Watson Institute for International and Public Affairs
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Student Spotlight: Nathaniel Pettit ’20

Concentration: Public Policy

Hometown: Pittsburgh, PA 

You just finished up your public policy thesis, titled “A Home for the Liberal Ideal: Brown University Housing Policy & the East Side of Providence, 1937 -1997.” Could you summarize what your research looked into? 

Throughout my time at Brown, I've done a lot of work related to housing and homelessness, primarily through the student organization Housing Opportunities for People Everywhere, or HOPE. HOPE is very good at thinking about housing at the state and city level, but we realized that a big deficiency in our understanding of housing in the state and our advocacy is being critical of our institutions’ impact on affordable housing in Providence and Rhode Island. My thesis works to inform that realization. For a long time, there were working-class communities, communities of color, and immigrant communities that existed at the edges of Brown’s campus. By and large those communities are no longer there. So my thesis is largely a history of the story of Brown's contribution to changing those communities at the campus’ edge; it’s a history that dates back to Henry Wriston in 1937, and goes until about 2000, with the end of the Varton Gregorian administration. 

How did it feel to finish your thesis after classes moved online due to the COVID-19 pandemic? 

I'm grateful to have something that's been a good distraction — and something that is linked to the world before the virus, when I started my research. But, it is also definitely interesting to be thinking a lot about housing at a time when it is obviously so important, it's a necessary aspect of trying to survive this virus, and a time when so many people are struggling to pay for shelter. 

Last year you served as the Director of HOPE, a student-run organization that “addresses structural issues surrounding homelessness and poverty” in Providence and Rhode Island, according to the organizations’ website. This year you were University Relations Advocacy Director. How did your time working with HOPE influence your four years at Brown? 

I discovered HOPE and it’s work when I first got to Brown. When I joined HOPE, I was really excited to find a community of peers who very much believe that we are collectively capable of affecting real change in the lives of our neighbors. The organization is really integrated into the state's affordable housing advocacy network. I think a lot of us say something to the effect of, ‘I'll be an alumnus of HOPE as much as I will be an alumnus of Brown,’ and I know that that will be true for me. As someone who studies Public Policy, I think working with an organization like HOPE will be a huge factor in shaping my future. It already has shaped my overall Brown experience, which is something I am incredibly grateful for.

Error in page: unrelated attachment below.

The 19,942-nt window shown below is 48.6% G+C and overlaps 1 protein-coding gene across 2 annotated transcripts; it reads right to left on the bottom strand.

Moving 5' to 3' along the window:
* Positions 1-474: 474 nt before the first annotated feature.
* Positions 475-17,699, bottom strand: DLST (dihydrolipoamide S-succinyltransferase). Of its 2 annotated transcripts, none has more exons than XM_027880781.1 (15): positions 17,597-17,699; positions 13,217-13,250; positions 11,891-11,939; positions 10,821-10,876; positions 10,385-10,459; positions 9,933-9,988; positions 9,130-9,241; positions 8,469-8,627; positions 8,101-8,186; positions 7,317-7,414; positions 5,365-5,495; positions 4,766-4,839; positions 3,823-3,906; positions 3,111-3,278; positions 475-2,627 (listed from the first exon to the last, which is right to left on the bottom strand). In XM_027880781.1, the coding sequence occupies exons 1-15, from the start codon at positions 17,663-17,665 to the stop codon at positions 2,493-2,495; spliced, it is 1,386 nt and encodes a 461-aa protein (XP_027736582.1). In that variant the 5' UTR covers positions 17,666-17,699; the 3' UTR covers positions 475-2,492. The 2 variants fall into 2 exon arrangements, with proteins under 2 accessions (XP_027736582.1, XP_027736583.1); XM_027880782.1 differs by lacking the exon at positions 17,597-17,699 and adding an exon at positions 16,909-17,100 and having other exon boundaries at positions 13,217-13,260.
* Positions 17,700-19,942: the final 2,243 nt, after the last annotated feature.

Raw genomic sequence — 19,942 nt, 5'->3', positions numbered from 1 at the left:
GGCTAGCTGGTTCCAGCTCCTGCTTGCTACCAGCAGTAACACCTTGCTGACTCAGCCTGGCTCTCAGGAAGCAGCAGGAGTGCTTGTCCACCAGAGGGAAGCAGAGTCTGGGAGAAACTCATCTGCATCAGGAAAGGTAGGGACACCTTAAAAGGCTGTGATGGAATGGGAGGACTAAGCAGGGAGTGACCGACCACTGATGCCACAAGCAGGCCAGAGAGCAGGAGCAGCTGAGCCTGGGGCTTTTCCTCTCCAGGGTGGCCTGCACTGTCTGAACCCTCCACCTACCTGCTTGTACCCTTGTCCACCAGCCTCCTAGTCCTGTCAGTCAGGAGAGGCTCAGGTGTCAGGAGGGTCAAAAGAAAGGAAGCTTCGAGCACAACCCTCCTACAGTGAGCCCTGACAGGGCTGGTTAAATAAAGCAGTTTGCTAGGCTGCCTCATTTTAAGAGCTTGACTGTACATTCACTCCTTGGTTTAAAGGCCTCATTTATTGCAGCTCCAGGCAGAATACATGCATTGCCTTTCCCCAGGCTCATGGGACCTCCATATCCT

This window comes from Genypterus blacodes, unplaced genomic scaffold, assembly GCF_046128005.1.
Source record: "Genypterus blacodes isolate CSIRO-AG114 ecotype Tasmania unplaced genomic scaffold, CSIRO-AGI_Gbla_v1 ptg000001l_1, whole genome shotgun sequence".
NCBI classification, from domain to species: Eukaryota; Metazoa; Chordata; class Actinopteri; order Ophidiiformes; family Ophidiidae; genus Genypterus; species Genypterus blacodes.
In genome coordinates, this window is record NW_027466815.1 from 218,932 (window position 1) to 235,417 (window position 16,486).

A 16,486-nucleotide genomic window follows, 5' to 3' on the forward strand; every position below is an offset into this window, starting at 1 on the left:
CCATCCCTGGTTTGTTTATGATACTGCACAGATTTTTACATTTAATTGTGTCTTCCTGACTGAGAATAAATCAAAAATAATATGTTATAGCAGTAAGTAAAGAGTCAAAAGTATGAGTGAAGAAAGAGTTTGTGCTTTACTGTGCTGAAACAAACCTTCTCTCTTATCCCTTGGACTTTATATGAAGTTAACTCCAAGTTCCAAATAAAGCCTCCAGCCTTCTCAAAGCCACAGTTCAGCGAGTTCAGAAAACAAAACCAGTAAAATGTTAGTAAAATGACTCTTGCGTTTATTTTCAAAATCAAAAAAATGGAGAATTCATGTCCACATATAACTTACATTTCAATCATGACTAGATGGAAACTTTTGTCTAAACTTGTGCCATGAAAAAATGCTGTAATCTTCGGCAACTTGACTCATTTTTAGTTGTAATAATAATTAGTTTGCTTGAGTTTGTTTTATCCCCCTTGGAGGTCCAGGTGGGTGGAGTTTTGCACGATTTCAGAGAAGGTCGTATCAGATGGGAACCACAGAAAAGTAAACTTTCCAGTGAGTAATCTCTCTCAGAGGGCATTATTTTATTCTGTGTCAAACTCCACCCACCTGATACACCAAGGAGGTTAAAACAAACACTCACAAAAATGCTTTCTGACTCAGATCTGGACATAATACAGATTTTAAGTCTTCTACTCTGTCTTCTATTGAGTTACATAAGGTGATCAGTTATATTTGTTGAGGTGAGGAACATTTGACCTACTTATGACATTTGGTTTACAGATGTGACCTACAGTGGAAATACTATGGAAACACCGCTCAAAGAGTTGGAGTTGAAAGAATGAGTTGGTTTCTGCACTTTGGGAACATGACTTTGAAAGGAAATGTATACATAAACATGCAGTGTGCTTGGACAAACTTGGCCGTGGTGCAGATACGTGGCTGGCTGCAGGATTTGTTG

Some of the best lessons in policy that I've learned throughout my time at Brown happened on nighttime outreach with HOPE, where you see all sorts of systems failing people, or lacking the structure to really provide much assistance. Working with HOPE has set me on a path that I think I'll be on for a long time, with regards to housing work, with regards to governance, with regards to bolstering existing social service systems. 

Which courses have shaped how you approached this work, and your thesis?   

I’ve been fortunate to take a number of classes at Brown that have directly related to housing and homelessness. Professor Irene Glasser teaches a great course called “Anthropology of Homelessness.” Marijoan Bull in the Urban Studies Department, for the past few years, taught a great course called “Housing in America.” A number of my research based classes have also given me the opportunity to conduct research on different questions that deal with housing in the local Providence community. Last year, I did a Departmental Independent Study project with Professor Bull that evolved into a course this year called “Housing Justice.” Through that course, I was able to do some research about the prevalence of source of income discrimination — it's currently legal for landlords to prevent tenants from renting units, whenever those tenants use Housing Choice vouchers, or “Section 8” vouchers. Through that course and in partnership with a partner of HOPE, called SouthCoast Fair Housing, I was able to do some research that documented the prevalence of that phenomenon. That is just one example of how I’ve been able to blend classroom learning with community engagement, with the ultimate goal being contributing to the larger effort of addressing a serious problem that is causing real harm for real people.

What are your post-grad plans?

I'm going to be doing a fellowship with an organization called the CORO Institute. The organization is based in a number of cities, one of them being my hometown of Pittsburgh, Pennsylvania where I will be working. They place fellows with a number of different city government or nonprofit agencies in the Pittsburgh region that are doing public interest work. I think that in Pittsburgh, like Providence, housing will be a big issue for the city in the years to come as the city becomes more popular, and a lot of well-endowed organizations are coming into the city, it is at risk of becoming a less economically inclusive place. I hope to be doing work related to housing, and bolstering an affordable, inclusive community — continuing to work on some of the same topics I’ve studied in my classes, and worked on with HOPE, here at Brown.  

  --Elise Ryan '21